Alarmed by clemency

January 15, 2003

WHEN GEORGE Ryan pardoned four death row inmates and commuted the sentences of the other 167 in his last hours as governor of Illinois, he knew he'd be coming in for a pummeling. And, predictably, death penalty enthusiasts have focused on the most heinous of the murderers who have now been snatched from the clasp of the death gurney. Since Sunday, when the commutations were announced, Illinois and the rest of the nation have been treated to the retellings of lurid and grisly tales of homicide, the better to appreciate the folly of the governor's leniency.

Well, George Ryan is no longer governor and no longer has political ambitions, except perhaps to dodge a possible indictment stemming from a bribery scandal, so he's not very vulnerable to the gnashings of death advocates. A Republican, he once believed in the death penalty - until he got a firsthand look at the way it was wielded.

Capricious? Inexact? Since Illinois reinstituted its death row, it has executed 12 inmates - and exonerated 17, counting the four newest pardons.

That's 17 innocent people who were headed for the cemetery, courtesy of the Illinois judicial system. Not a great batting average, as Mr. Ryan noted. That's not even good enough for government work.

The departing governor acknowledged that in wiping out all of the state's death sentences he would be sparing the guilty as well as the innocent, though it's worth pointing out that a commutation to a sentence of life without parole is not exactly an invitation to a tea party. But he believes he was presiding over a system that was dangerously askew, in a state that lacked the will to fix it. So he wiped the slate clean.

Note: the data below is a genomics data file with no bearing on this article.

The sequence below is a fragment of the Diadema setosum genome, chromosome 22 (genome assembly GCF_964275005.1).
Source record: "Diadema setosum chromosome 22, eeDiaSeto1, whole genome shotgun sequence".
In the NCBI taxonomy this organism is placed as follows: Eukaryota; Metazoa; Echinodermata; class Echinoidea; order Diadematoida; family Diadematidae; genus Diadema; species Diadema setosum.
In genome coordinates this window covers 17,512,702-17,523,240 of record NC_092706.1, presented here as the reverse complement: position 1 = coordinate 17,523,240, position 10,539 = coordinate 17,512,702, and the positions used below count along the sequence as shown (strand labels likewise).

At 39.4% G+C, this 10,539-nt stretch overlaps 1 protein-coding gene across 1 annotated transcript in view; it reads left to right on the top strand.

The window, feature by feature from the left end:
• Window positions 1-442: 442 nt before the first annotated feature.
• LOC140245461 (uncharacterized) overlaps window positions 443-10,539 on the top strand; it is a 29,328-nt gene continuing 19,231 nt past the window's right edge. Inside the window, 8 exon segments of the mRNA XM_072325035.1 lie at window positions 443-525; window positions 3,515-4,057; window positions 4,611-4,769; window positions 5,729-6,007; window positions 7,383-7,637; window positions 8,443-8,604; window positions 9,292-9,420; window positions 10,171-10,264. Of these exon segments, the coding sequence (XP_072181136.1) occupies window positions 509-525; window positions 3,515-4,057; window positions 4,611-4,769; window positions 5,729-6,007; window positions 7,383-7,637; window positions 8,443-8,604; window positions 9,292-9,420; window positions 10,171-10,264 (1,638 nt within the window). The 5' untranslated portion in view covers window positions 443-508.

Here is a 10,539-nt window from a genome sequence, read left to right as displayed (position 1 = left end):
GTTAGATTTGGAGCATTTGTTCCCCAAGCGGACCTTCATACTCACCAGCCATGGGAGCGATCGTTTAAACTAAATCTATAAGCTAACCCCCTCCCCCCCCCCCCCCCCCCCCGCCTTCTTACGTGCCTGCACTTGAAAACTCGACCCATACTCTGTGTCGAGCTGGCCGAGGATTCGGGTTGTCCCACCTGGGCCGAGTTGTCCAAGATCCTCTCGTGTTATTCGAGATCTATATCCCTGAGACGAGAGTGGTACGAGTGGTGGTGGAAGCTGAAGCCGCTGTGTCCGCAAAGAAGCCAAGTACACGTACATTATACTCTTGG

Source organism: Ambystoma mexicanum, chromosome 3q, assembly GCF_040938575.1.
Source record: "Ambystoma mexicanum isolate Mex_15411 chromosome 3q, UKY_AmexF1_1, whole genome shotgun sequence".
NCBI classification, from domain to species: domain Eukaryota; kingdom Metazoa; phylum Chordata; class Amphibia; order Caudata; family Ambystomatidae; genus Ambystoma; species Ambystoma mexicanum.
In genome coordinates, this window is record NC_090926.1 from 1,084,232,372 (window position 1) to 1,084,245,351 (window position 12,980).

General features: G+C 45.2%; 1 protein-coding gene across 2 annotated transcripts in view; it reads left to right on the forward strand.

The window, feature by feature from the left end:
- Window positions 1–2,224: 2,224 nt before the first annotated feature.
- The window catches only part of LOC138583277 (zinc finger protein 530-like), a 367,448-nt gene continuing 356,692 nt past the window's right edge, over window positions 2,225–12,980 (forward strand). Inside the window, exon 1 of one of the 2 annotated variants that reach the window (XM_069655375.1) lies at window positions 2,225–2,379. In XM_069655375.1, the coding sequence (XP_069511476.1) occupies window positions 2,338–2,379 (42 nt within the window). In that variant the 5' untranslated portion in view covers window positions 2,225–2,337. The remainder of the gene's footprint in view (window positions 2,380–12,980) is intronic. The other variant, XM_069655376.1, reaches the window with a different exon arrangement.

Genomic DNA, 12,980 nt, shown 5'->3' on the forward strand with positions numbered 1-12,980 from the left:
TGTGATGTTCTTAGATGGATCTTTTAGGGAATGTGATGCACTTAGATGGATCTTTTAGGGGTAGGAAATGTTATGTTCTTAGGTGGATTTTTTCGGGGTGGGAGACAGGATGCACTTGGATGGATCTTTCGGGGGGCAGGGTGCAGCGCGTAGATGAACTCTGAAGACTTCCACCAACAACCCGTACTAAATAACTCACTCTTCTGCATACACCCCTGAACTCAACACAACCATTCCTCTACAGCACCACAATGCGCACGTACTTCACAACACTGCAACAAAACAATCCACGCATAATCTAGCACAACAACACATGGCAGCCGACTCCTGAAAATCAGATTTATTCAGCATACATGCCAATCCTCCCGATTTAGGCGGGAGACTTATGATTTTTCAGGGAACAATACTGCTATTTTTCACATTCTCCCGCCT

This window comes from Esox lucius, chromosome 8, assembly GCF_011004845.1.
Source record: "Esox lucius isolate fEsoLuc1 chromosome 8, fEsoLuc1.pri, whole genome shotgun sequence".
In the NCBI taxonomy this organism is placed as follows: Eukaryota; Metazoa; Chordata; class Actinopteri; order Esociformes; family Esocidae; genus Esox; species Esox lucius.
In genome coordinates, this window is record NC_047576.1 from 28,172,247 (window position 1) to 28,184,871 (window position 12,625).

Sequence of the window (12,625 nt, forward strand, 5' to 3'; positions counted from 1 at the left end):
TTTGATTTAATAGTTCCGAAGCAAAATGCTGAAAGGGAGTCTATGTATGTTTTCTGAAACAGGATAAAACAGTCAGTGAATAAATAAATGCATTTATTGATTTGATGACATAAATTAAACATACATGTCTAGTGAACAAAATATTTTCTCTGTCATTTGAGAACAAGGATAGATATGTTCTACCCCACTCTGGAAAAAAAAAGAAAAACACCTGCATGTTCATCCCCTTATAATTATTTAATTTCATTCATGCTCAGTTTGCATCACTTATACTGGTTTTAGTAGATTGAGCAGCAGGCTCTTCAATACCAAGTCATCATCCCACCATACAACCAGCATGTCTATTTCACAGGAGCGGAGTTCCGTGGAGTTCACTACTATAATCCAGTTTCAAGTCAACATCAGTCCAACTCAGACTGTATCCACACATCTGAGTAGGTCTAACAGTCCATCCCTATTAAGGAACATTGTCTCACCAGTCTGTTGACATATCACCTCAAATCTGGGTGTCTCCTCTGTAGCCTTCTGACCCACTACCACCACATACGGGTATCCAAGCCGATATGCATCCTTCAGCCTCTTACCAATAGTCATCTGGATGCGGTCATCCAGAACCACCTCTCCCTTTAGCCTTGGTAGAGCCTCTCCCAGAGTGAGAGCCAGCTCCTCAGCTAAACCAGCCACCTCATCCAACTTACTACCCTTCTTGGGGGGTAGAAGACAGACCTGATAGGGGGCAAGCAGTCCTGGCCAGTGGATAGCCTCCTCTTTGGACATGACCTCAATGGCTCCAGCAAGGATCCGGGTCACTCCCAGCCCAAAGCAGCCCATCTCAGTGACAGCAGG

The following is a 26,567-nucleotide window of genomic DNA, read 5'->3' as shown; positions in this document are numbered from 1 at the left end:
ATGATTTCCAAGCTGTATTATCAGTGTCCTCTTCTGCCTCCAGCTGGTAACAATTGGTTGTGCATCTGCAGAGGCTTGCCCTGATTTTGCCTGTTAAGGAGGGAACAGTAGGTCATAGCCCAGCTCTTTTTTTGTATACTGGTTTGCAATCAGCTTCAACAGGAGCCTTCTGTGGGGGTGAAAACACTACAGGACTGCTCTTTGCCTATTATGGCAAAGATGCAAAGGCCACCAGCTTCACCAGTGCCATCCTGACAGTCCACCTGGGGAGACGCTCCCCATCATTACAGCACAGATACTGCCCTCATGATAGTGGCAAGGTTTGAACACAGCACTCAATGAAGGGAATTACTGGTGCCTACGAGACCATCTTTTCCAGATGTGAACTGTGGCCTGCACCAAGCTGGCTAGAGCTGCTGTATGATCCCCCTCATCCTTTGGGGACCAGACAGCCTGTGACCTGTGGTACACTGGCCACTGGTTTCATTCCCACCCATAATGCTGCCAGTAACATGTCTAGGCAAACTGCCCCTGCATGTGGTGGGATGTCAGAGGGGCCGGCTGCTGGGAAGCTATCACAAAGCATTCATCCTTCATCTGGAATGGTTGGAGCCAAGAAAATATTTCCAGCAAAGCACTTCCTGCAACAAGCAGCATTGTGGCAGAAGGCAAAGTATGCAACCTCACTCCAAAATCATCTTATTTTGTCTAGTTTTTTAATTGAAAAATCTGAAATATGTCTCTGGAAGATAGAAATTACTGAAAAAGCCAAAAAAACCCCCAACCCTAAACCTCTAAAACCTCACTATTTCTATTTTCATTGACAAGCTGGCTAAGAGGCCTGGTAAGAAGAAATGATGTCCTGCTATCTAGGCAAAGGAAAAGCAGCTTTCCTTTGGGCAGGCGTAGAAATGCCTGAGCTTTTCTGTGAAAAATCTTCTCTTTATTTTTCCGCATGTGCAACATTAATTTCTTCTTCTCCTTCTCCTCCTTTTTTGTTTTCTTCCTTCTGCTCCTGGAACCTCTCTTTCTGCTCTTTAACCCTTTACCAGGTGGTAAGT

Here in Maryland, the debate over the death penalty has taken a different direction. The moratorium - which incoming Gov. Robert L. Ehrlich Jr. says he will lift - was inspired by concerns that race and geography have too much to do with who gets sentenced to death. A recent study by the state adds fuel to those concerns.

But while the oops-I'm-sorry trail of exonerations that so shocked Mr. Ryan in Illinois hasn't been so much of a factor here, it's not as if Maryland and Illinois are on different planets. It's a matter of what gets emphasized, but in all 38 states that impose the death penalty the ultimate question has to do with getting it right - in the particular and in the general.

That means: Does the race of the defendant or the victim make a difference? Does the locale make a difference? Is there an effective defense attorney? Are prosecutors swayed by politics? Can the police be counted on not to abuse their power?

The police and court systems in this country are surprisingly fallible. The death sentence, when executed, is unerringly final. That's not a good combination. Mr. Ryan came to recognize that.

"Our capital system is haunted by the demon of error," he said.

On his way out the door he gave Illinois a good shaking up. But, as he also pointed out, "If it's this bad in Illinois, it's probably just as bad across the country."

Let Maryland prove him wrong, before it moves on to the next execution.

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